Other sudden climate transitions since the start of the Holocene: Following the sudden start of the Holocene about 11,000 years ago, there have been a number of sudden, widespread climate changes recorded from the palaeoclimatic record around the world. The most striking of these is a sudden cooling event, about 8,200 years ago and giving cool, dry conditions lasting perhaps 200 years before a rapid return to conditions warmer (and generally moister) than the present. This event is detectable in the Greenland ice cores, where the cooling seems to have been about half-way as severe as the Younger Dryas-to-Holocene difference. This change again hit the European population hard, leaving a vacuum into which came new peoples, when the climate again warmed. This new population was proto-Indo-European, and likely brought into Europe the beginnings of the Neolithic, agricultural, culture, which had arisen in the Middle East in response to climate stress.

What was apparently the same event shows up in records from North Africa across Southern Asia, as a phase of markedly more arid conditions involving a failure of the summer monsoon rains. Cold and/or aridity also seems to have hit northernmost South America, eastern North America and parts of NW Europe. Other smaller, but also sudden and widespread, changes to drier or moister conditions have also been noted for many parts of the world for the second half of the Holocene, since about 5,000 years ago. One particularly strong arid event occurred about 4,000 years ago across northern Africa and southern Asia. However, different sources seem to suggest differing speeds and intensities for Holocene climate events.

According to chemical indicators of windblown sea salt in the GISP2 ice core, the Little Ice Age – which began in late Medieval times and ended in the early 1800’s – may have been the most rapid and largest change in polar circulation during the Holocene (O’Brien et al., Science 270, p.1962-1964.) (C. Wake pers. comm.) The effects of the Little Ice Age are well-documented in the recent historical record, although climatic change has rarely been considered as a significant factor in History.

The mechanisms behind sudden climate transitions:

It is still unclear how the climate on a regional or even global scale can change as rapidly as present evidence suggests. It appears that the climate system is more delicately balanced than had previously been thought, linked by a cascade of powerful mechanisms that can amplify a small initial change into a much larger qualitative shift in temperature and aridity. At present, the thinking of climatologists tends to emphasize several key components:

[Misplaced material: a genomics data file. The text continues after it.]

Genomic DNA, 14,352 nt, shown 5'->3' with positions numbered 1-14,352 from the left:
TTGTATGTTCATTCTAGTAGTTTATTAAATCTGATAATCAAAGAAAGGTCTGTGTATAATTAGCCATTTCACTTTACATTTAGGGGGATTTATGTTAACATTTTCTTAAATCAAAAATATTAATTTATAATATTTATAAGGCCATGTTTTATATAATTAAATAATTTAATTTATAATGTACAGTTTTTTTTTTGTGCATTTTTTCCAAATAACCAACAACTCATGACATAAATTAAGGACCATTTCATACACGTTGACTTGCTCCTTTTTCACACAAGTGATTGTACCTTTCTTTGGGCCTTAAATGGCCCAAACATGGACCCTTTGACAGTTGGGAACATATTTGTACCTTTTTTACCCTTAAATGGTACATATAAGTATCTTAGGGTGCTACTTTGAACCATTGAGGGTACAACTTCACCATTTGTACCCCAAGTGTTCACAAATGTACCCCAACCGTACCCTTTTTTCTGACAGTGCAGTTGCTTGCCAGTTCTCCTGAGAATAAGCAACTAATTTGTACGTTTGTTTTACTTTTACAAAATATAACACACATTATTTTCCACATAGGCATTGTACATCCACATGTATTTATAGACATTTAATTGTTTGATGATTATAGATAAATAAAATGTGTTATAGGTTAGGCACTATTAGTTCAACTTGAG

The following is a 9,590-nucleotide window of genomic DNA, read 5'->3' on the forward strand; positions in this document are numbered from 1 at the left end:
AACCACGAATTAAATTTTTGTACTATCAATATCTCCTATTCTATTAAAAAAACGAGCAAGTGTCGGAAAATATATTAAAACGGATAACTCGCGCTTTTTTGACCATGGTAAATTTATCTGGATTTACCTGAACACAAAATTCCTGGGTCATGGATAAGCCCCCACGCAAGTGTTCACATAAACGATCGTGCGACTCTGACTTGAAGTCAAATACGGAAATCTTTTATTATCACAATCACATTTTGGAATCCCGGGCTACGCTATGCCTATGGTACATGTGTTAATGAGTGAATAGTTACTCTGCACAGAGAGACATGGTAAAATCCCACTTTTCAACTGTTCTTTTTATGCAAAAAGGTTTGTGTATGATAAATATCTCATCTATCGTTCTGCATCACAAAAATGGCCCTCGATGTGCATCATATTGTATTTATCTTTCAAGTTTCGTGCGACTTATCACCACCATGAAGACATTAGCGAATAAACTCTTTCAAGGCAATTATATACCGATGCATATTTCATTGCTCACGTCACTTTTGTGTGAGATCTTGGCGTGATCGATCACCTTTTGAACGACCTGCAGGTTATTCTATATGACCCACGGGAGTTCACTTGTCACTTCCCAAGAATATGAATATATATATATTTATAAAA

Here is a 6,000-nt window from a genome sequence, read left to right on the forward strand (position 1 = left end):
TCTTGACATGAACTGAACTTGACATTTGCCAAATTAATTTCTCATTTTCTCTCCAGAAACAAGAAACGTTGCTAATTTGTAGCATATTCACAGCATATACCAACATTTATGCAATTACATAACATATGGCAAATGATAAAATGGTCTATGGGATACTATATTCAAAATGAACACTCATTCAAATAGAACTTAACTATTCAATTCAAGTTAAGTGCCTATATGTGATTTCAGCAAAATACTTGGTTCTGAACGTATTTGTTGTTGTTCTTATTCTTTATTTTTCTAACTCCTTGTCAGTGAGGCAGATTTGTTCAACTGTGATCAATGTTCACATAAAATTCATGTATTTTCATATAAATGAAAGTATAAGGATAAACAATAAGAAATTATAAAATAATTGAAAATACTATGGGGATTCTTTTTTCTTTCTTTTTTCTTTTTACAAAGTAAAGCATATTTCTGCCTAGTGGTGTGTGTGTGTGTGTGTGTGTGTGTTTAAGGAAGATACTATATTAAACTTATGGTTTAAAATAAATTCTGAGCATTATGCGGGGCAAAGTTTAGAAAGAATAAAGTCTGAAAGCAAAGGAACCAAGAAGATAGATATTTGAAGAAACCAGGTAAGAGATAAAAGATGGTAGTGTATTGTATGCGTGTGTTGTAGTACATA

North Atlantic circulation as a trigger or an amplifier in sudden climate changes: The circulation of the North Atlantic Ocean is presently seen as playing a major role in either triggering or amplifying rapid climate changes in the historical and recent geological record. The North Atlantic has a peculiar circulation pattern; the north-east trending Gulf Stream carries warm and relatively salty surface water from the Gulf of Mexico up to the seas between Greenland, Iceland and Norway. Upon reaching there, the surface water cools off and (with the combination of being cooler and relatively salty) becomes dense enough to sink into the deep ocean. The ‘pull’ exerted by this dense sinking water is thought to help maintain the strength of the warm Gulf Stream, ensuring a current of warm tropical water into the north Atlantic that sends mild air masses across to the European continent.

If the sinking process in the north Atlantic were to diminish or cease, the weakening of the warm Gulf Stream would mean that Europe had colder winters. However, the Gulf Stream does not give markedly warmer summers in Europe – more the opposite in fact – so a shutting off of the mild Gulf Stream air masses does not in itself explain why summers also become colder during sudden cooling events (and why ice masses start to build up on land due to winter snows failing to melt during summer). In the North Atlantic itself, sea ice would form more readily in the cooler winter waters due to a shut-off of the Gulf Stream, and for a greater part of the year the ice would form a continuous lid over the north Atlantic. A lid of sea ice over the North Atlantic would last for a greater proportion of the year; this would reflect back solar heat, leading to cooler summers on the adjacent landmass as well as colder winters. With cooler summers, snow cover would last longer into the spring, further cooling the climate by reflecting back the sun’s heat.

The rapid result of all this would be a European and west Siberian climate that was substantially colder (because the warm Gulf Stream air was diverted away by the shutting down of the North Atlantic circulation, and by a high-pressure region formed over the sea ice lid) and substantially drier (because the air that reached Europe would carry less moisture, having come from a cold sea ice surface rather than the warm Gulf Stream).